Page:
Mercedes’ most notable achievement in reengineering the G-Class for the first time in decades appears to have been capturing most of the dynamics of the outgoing model, and translating them into an all-new vehicle that looks a lot like the old one on the outside, but where everything is different. The G550 still has the handling of a heavy vehicle with all that that entails, so don’t expect the reflexes of a GLC-Class.
Everything in the G550 communicates a sense of weight, including the doors, but once inside you’re suddenly in a tub of expensive-smelling leather that seems to cover every square inch of the interior that isn’t glass. That’s not an exaggeration: even the interior of the trunk door of the G550 features the same diamond-quilted padding as the rest of the cabin. It’s almost too nice to put anything back there that isn’t an expensive leather bag, to the point that I stopped to think if my two-decade-old Rollaboard could scuff the interior of that door somehow.
Driving dynamics in the G550 are also on the heavy side. It has plenty of power in a straight line, producing a low and guttural soundtrack with liberal applications of the throttle that reminded me a bit of American muscle cars. But that power is best used in a straight line because the G550 is still tall, heavy and filled with tons of systems. It’s not an SUV that likes to be hustled or hurried — the G550 does not reward impatient driving, and you would simply become tired of making it impersonate something like the tiny GLA-Class. This is why you never see them zip around corners, or appear suddenly from somewhere — you hear them rumbling from a couple of hundred yards away, and then they slowly enter into view.
The G550 rewards deliberate and well-planned steering inputs and deliberate acceleration, because you will feel every single pound of this vehicle while driving it even through the now-softer steering and the more forgiving independent front suspension. It will go right and it will go left, but only if you think through those maneuvers a second or two ahead of time. Don’t expect nuanced feedback from the steering wheel in everyday driving, because you won’t get it. Lock to lock it’s a long trip, and the new electrically assisted steering does not make the G-Class a rally fighter.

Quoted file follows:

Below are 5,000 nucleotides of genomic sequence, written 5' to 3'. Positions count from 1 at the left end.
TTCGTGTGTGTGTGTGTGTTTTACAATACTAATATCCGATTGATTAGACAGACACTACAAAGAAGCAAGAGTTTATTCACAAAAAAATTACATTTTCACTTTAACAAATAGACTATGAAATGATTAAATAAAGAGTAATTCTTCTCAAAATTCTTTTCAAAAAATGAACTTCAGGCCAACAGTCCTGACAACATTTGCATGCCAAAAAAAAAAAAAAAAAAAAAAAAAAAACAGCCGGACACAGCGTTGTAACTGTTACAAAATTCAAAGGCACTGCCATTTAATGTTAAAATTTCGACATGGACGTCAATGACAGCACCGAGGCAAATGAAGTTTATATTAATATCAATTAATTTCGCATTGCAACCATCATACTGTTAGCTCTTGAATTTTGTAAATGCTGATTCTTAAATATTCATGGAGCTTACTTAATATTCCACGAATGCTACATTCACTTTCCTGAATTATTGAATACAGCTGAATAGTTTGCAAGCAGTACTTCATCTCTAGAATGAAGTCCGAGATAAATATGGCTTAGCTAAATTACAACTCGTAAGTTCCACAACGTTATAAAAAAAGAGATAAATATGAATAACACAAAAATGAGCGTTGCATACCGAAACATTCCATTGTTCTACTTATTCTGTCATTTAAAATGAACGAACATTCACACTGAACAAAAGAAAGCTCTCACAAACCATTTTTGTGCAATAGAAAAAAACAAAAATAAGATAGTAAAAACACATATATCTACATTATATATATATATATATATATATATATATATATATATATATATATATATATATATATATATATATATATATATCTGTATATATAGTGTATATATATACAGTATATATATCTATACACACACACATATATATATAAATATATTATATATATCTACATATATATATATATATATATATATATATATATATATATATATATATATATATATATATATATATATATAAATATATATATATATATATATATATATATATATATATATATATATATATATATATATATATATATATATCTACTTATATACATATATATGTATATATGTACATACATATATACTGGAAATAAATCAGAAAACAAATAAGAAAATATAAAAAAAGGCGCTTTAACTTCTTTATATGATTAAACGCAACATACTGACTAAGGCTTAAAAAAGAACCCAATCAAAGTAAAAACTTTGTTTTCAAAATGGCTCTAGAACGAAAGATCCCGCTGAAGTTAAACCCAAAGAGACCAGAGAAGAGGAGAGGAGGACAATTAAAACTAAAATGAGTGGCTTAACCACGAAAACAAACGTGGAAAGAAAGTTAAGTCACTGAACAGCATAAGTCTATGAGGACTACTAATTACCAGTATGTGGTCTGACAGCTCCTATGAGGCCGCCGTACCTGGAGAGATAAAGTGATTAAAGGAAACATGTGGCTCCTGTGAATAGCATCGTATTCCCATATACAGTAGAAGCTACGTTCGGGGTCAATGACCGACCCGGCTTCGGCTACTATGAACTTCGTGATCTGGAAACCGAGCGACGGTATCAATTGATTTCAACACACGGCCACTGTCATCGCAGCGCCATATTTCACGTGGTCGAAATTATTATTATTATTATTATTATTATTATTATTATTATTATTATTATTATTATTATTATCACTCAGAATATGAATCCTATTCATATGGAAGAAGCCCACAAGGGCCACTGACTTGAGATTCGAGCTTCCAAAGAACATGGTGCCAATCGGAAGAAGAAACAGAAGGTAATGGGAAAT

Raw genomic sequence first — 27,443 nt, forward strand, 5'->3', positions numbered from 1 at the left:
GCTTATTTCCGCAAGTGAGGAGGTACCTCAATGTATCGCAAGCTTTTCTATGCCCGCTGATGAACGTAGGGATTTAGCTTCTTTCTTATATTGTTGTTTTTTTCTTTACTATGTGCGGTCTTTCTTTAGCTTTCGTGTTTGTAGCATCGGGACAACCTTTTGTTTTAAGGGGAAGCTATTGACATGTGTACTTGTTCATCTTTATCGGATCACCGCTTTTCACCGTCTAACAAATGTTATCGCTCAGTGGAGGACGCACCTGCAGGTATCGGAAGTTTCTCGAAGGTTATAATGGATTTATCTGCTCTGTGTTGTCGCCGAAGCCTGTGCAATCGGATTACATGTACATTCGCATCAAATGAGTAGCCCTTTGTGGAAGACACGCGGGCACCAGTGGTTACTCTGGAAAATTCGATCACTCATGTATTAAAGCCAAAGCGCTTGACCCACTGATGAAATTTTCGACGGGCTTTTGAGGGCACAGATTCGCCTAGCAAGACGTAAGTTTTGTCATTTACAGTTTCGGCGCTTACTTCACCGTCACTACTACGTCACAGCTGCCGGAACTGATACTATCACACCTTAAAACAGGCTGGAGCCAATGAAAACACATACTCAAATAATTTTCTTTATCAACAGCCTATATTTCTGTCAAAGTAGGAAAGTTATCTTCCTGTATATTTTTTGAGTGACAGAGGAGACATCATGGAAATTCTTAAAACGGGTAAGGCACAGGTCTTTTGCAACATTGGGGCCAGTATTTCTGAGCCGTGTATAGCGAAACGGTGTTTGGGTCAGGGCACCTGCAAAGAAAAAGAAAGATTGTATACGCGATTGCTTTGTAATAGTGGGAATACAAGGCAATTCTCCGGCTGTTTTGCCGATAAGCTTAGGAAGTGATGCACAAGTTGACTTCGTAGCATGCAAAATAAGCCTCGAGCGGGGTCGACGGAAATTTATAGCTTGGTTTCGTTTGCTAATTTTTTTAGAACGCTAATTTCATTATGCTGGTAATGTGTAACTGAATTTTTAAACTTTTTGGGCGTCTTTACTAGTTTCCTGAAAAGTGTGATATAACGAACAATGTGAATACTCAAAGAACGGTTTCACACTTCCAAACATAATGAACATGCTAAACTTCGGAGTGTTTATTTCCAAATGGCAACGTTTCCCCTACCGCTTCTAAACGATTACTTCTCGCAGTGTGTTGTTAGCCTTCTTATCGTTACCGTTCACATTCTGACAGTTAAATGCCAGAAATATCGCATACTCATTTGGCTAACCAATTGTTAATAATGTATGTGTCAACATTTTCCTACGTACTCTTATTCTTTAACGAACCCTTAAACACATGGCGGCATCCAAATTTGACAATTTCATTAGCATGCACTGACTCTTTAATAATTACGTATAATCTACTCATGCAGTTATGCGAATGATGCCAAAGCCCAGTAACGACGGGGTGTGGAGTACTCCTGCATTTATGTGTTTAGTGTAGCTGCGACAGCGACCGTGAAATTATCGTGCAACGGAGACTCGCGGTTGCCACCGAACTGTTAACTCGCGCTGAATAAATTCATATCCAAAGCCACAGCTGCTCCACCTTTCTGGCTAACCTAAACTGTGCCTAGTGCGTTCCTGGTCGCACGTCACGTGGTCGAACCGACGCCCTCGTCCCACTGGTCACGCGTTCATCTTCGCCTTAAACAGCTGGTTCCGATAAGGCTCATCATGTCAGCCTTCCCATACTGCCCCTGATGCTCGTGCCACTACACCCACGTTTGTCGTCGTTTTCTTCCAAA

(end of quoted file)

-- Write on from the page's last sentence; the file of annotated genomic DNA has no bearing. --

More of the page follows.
If there is one thing (and it’s only one thing) that prevents the G550 from being held back by its own sheer mass, it’s the 4.0-liter biturbo V8. When pointed in the right direction, the V8 can ditch traffic behind while blasting it with its low exhaust note. It’s the kind of exhaust you feel in your chest rather than hear, even inside the SUV itself.
Having driven the outgoing model, if there is one thing about the interior of the new G-Class that was a very welcome change it’s the position of the pedals. In the old W463 G-Class the driver and passenger footwells were too shallow, and the pedals seemed suspended from the bottom of the instrument panel, so pressing them was a bit like tapping large piano keys on the floor.
The redesigned seating position has permitted a more “civilian-spec” posture, allowing one to recline a little and enjoy the multimedia. The infotainment experience, the engine, and the acres of leather are about the only thing that the G-Class has in common with other Mercedes SUVs. And that’s not a bad thing.
The G-Class is more advanced than ever, more on-road friendly than ever, and more off-road capable than ever. And it’s also more plush and more expensive than ever. But then again, this is not a practical choice for city or suburban driving, which is where the vast majority of these vehicles will be used.
It won’t be off-road enthusiasts buying the G550 to get them scratched up in the Australian outback. (For one thing, you need to be close to a gas station if you own a G550, and they can be far apart in the Australian outback). It’ll be on-road enthusiasts in Shanghai, Moscow, Dubai and New York who will be buying these to run errands and to park in front of fancy restaurants.
But you could go to the Australian outback in one of these, or to Mongolia, and be very comfortable indeed.